>>> # This is example of wrong behavior.
    >>> print URL("rel/path").replace(host='host').path
    rel/path  # path is relative even if host there

    So I divide all fixes to real fixes:

    >>> # path can not be relative when host present
    >>> print URL("rel/path").replace(host='host').path

    And escapes which should be applied on recomposition:

    >>> # url starts with path can not contain ':' in first path segment
    >>> print URL(path="rel:path")
    >>> print URL(path="rel:path").path

Why you might want to use yurl instead of urlparse

The short answer is urlparse is broken. If you’re interested, here’s detailed response.

  • urlparse module have two functions: urlparse() and urlsplit(). In addition to urlsplit(), urlparse() separates params from path. Params is not part of most schemas and in last rfc is not part of url at all. Instead of this each path segment can have own params. The problem is that most programmers use urlparse() and ignore params when extract path:

    >>> import purl
    >>> print purl.URL('/path;with?semicolon')
  • urlsplit() has strange parameters. It takes default addressing scheme. But scheme is only can have default value in urlsplit().

  • Another parameter allow_fragments can be used to prevent splitting #fragment from path. The problem is that we can’t say «I do not want fragment in this url». If url contatin ‘#’, it contatin frаgment. If scheme can not contatin fragment, ‘#’ still can not be used in another parts. Caller has a choise: he can ignore fragment or raise. But url can not be parsed with ignoring ‘#’:

    >>> urlparse('/path#frag:ment?query').query
    >>> urlparse('/path#frag:ment?query', allow_fragments=False).query
  • Module makes no difference between parsing and validating. For example urlsplit() check allowed chars in scheme and raise on invalid IP URL:

    >>> urlsplit('not_scheme://').path
    >>> urlsplit('//ho[st/')
    Traceback (most recent call last):
      File "<stdin>", line 1, in <module>
      File "/usr/lib/python2.7/", line 211, in urlsplit
        raise ValueError("Invalid IPv6 URL")
    ValueError: Invalid IPv6 URL

    But ignores other errors:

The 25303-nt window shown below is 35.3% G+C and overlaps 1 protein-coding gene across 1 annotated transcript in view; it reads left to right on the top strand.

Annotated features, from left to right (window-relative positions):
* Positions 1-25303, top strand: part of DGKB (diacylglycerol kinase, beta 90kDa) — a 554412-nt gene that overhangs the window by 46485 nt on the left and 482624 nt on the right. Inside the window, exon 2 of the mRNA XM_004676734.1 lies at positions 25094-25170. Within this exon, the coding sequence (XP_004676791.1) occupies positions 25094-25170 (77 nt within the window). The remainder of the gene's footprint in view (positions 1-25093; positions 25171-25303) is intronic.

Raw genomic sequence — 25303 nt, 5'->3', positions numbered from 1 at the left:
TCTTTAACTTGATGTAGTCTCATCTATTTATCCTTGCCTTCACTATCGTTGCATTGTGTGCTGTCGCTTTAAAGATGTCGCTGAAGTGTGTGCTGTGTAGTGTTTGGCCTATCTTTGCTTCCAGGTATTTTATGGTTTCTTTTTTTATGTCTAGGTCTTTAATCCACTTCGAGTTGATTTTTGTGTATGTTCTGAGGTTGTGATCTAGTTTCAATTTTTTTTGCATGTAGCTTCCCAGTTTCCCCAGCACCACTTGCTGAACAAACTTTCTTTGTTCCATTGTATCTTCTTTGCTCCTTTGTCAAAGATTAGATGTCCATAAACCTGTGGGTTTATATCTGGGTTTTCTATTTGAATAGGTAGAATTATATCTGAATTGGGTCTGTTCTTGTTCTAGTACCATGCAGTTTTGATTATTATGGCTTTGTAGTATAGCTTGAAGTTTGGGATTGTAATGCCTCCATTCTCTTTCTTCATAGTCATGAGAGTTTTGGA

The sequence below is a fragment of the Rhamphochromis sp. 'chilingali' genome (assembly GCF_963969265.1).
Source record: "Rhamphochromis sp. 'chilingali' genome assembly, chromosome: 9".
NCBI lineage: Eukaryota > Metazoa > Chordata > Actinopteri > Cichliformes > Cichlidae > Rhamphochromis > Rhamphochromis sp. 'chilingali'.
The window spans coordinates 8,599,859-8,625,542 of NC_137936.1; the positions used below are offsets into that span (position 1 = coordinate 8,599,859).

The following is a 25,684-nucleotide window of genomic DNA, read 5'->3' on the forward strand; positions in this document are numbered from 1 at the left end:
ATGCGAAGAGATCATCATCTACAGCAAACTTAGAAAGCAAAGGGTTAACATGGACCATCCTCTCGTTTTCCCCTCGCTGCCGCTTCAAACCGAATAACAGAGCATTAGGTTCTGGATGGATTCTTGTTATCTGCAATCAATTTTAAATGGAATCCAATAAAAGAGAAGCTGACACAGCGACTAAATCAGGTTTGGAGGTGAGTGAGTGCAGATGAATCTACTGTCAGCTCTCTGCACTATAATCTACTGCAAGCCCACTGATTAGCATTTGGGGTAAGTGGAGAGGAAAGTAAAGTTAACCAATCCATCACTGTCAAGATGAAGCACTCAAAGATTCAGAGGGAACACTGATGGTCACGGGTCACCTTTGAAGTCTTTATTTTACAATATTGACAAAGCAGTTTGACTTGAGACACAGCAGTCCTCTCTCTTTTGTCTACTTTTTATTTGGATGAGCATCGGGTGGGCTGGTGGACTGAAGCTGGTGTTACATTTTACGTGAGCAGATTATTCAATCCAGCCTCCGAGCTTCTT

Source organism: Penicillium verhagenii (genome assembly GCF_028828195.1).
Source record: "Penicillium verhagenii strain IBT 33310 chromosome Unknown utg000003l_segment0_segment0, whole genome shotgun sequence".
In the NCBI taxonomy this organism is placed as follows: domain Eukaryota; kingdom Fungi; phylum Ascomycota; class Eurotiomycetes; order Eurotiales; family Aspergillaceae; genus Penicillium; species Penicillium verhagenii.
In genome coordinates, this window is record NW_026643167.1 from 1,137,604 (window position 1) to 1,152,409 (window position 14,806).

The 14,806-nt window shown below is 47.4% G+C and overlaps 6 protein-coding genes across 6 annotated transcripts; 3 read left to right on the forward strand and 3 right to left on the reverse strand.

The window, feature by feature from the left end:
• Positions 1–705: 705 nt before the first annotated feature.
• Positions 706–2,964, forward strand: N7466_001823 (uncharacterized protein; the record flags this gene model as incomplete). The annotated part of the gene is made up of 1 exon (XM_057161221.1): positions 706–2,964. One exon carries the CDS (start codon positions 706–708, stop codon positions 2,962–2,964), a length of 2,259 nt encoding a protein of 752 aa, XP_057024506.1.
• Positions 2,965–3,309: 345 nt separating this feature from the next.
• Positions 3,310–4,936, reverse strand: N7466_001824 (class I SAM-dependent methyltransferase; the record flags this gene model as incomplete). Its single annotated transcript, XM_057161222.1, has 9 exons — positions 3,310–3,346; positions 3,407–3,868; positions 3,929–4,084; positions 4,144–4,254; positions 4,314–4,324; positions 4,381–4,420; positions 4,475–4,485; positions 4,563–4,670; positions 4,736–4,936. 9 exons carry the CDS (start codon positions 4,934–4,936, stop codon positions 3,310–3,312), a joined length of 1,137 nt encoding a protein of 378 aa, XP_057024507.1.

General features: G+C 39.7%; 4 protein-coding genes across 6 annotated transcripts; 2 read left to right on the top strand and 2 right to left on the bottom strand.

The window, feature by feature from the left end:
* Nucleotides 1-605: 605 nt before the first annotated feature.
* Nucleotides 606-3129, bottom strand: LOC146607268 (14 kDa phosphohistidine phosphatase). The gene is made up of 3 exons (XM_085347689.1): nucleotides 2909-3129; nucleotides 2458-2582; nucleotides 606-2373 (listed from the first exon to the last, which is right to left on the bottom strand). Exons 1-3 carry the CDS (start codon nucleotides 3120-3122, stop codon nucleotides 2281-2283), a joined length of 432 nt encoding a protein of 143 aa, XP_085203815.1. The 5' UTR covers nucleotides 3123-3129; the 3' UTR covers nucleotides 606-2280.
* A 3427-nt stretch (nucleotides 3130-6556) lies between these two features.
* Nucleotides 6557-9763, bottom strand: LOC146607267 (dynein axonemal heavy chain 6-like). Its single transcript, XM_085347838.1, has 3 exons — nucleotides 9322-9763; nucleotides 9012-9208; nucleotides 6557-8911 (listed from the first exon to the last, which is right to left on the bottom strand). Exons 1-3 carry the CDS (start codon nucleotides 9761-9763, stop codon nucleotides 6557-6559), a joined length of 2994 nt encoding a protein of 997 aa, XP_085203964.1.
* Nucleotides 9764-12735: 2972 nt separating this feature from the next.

>>> urlsplit('//host@with@butterflies').username
    >>> urlsplit('//butterflies[]:80').port
  • It don’t understend my favorite scheme:

    >>> urlsplit('lucky-number:33')[:]
    ('', '', 'lucky-number:33', '', '')
  • It loses path with two slashes:

    >>> urlsplit('////path')[:]
    ('', '', '//path', '', '')
    >>> urlsplit(urlsplit('////path').geturl())[:]
    ('', 'path', '', '', '')
  • Function urljoin() broken sometimes:

    >>> urljoin('http://host/', '../')
    >>> print URL('http://host/') + URL('../')

I’m sure the list is not complete.

Why you might want to use yurl instead of purl

Purl built on top of urlparse() and include almost all problems listed above. And some other:

  • Purl parsing is about 2 times slower then urlparse(), while yurl parsing is about 2 times faster then urlparse().

  • Purl manipulations is about 20 times slower then yurl:

    >>> timeit("url.scheme('https')", "import purl; url = purl.URL('')", number=10000)
    >>> timeit("url.replace(scheme='https')", "import yurl; url = yurl.URL('')", number=10000)
  • Purl have ugly jquery-like api, when one method may return different objects depending on the arguments.

  • Purl parsing is dangerous:

    >>> purl.URL('//@host')
    ValueError: need more than 1 value to unpack
    >>> purl.URL('//host:/')
    ValueError: invalid literal for int() with base 10: ''
    >>> purl.URL('//user:pass:word@host')
    ValueError: too many values to unpack
  • Purl loses path after ‘;’. While ‘;’ is valid char in url:

    >>> print purl.URL('/path;with?semicolon')
  • Purl loses host in relative urls:

    >>> print purl.URL('//')
  • Purl loses username with empty password and password with empty username:

    >>> print purl.URL('')

More about performance

Yurl comes with bunch of performance tests. Results may vary depending on the Python version and the CPU:

$ python2.7 ./ -bench

=== Test as string ===
  yurl usplit uparse   purl
 12.01  9.783  11.94  27.08 !worse
 8.533  21.89  23.82  18.88   scheme:8080/path/to;the=ar?gum=ent#s
 10.12  3.879  9.007  12.21 !worse  re/ative:path;with?query
 5.268   2.39  4.043  10.26 !worse  lucky-number:3456
 4.806  3.662  5.349  13.73 !worse  //host:80
 4.953  3.342  4.885   13.2 !worse  #frag

=== Manipulations speed ===
  noop   yurl
0.0751  178.9

=== Test join ===

  = result is string =
  yurl  ujoin
 111.6  127.2   u'' + u'../../../mikhail/photos/id6543/photo99?param'
 85.87  71.06 !worse  u'' + u'#fragment'
 82.12  100.8   u'' + u''

  = result is parsed =
  yurl  ujoin
 102.6  181.3   u'' + u'../../../mikhail/photos/id6543/photo99?param'
 73.15  125.7   u'' + u'#fragment'
 76.26  184.3   u'' + u''

=== Test parse ===

  = dupass cache =
  yurl usplit uparse   purl
 36.25  73.31  85.91  166.5
 20.34  58.84  77.29  138.9   scheme:8080/path/to;the=ar?gum=ent#s
 18.25  33.21  48.72  109.3   re/ative:path;with?query
  19.3  66.77  76.16  135.5   lucky-number:3456
  24.0  35.57  43.36  119.2   //host:80
  18.0  25.57  37.78  114.4   #frag

  = with cache =
  yurl usplit uparse   purl
 9.902  14.43  24.04  95.92
 5.726  7.211  23.14  79.94   scheme:8080/path/to;the=ar?gum=ent#s
 5.497  6.804  22.86  80.93   re/ative:path;with?query
 5.357  6.521  14.72   72.0   lucky-number:3456
 5.076  6.763  14.12  87.39   //host:80
 5.824  7.993  26.78  73.03   #frag

In tests where any of the other libraries beats yurl you can see “!worse” marker.



  • fixed installation on not utf-8 systems


  • added URLError exception on top of ValueError


  • decode() method
  • username and authorization properties
  • order of tuple members now same as url parts: scheme, userinfo, host, port, path, query, fragment
  • raw url parsing was moved to split_url() function of utils module


  • method replace_from() removed
  • concatenation with string no longer aliasd with join
  • join always remove dots segments (as defined in rfc)


First release.